Gold futures rose above $1,000 an ounce on Friday as jittery investors turned to the yellow metal to preserve wealth amid a tumbling stock market.
Long-term inflation worries fanned by the massive U.S. economic stimulus package signed into law by President Barack Obama this week has driven investors into gold, which is perceived as the most likely asset to hold its value if the dollar starts weakening.
I think there's a little bit of panic out there. Equities are setting new lows and gold is the place to run to. I don't think there's much more than that, said Robert MacIntosh, chief economist at Eaton Vance in Boston.
U.S. gold reached its highest level of the past seven months.
Gold futures for April delivery on the COMEX division of the New York Mercantile Exchange rose $17.70 to $994.20 an ounce at 10:32 a.m. EST. They rose to a session high of $1,000.30, their highest level since July 16.
Spot gold jumped to $998.50, its strongest level since March 18. It was at $991.95 an ounce, up 1.9 percent against $973.75 in New York late on Thursday.
The metal is poised to rise further, possibly targeting last March's all-time high of $1,030.80 an ounce, analysts said.
The rally we've seen in the last few days has been very much led by investment demand, Barclays Capital analyst Suki Cooper said.
Investors aren't looking at the normal drivers -- they are sidelining the dollar strength, sidelining deflationary concerns and lower oil prices. They are very much buying gold as a safe-haven asset, Cooper said. There is potential for us to breach the $1,000 level.
Saxo Bank senior manager Ole Hansen said the deteriorating macroeconomic picture and inflows into exchange-traded funds were currently the main influences on the gold price, now that the metal's usual relationship with the dollar had broken down.
More investment flowed into precious metals-backed ETFs on Thursday, with figures released showing both the largest gold ETF and the biggest silver-backed fund climbing to record levels.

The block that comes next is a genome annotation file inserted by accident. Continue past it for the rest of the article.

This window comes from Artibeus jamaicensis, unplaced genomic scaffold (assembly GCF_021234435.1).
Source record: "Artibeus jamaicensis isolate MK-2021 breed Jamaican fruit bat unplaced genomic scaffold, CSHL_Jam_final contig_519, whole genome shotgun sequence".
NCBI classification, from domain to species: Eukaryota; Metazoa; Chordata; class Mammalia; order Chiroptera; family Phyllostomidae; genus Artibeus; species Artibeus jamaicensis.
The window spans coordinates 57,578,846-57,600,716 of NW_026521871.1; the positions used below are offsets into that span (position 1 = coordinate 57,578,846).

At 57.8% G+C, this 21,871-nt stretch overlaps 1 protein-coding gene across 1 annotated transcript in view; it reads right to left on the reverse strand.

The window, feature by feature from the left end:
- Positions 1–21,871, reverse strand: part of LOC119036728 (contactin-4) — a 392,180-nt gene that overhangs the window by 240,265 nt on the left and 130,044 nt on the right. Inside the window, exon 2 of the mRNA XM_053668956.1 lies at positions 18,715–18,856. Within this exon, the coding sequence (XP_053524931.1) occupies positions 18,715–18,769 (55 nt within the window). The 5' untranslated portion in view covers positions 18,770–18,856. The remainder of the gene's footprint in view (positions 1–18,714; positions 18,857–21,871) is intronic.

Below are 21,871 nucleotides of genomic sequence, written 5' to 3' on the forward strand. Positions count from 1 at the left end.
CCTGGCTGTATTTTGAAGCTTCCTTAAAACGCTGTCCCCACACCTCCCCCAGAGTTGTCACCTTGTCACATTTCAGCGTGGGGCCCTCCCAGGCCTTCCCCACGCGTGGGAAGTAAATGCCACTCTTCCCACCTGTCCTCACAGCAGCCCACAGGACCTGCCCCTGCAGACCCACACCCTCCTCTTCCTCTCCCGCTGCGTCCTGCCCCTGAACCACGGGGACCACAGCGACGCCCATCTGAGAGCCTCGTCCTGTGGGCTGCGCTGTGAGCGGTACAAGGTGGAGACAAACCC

New York's SPDR Gold Trust said its holdings rose nearly five tonnes to a record 1,028.98 tonnes on Thursday, while the iShares Silver Trust's silver holdings climbed 18.4 tonnes to an all-time high of 7,892 tonnes.
Equity markets tumbled on Friday, with world stocks dropping to their weakest levels since November. The U.S. Dow index hit a six-year low on Thursday. Falling stocks boost the appeal of safe-haven assets like gold.
The precious metal's usual external drivers, oil and the dollar, exerted little influence. Gold traditionally moves in the opposite direction to the U.S. currency, as it can be used as a hedge against dollar weakness, and in line with oil.
Grim euro zone data further pressured the euro versus the dollar. Key gauges of euro zone services and manufacturing activity released on Friday unexpectedly crashed to new lows in February.
Oil prices, which often pull gold in their wake, weakened as fears over the faltering global economy depressed the demand outlook.
Among other precious metals, spot silver climbed to $14.47 an ounce, up 3.2 percent from its last finish of $13.01.
Spot platinum edged up to $1,083.50 an ounce from its late Thursday quote of $1,066.50, while spot palladium was largely unchanged at $213.50.
(Reporting by Frank Tang and Jan Harvey)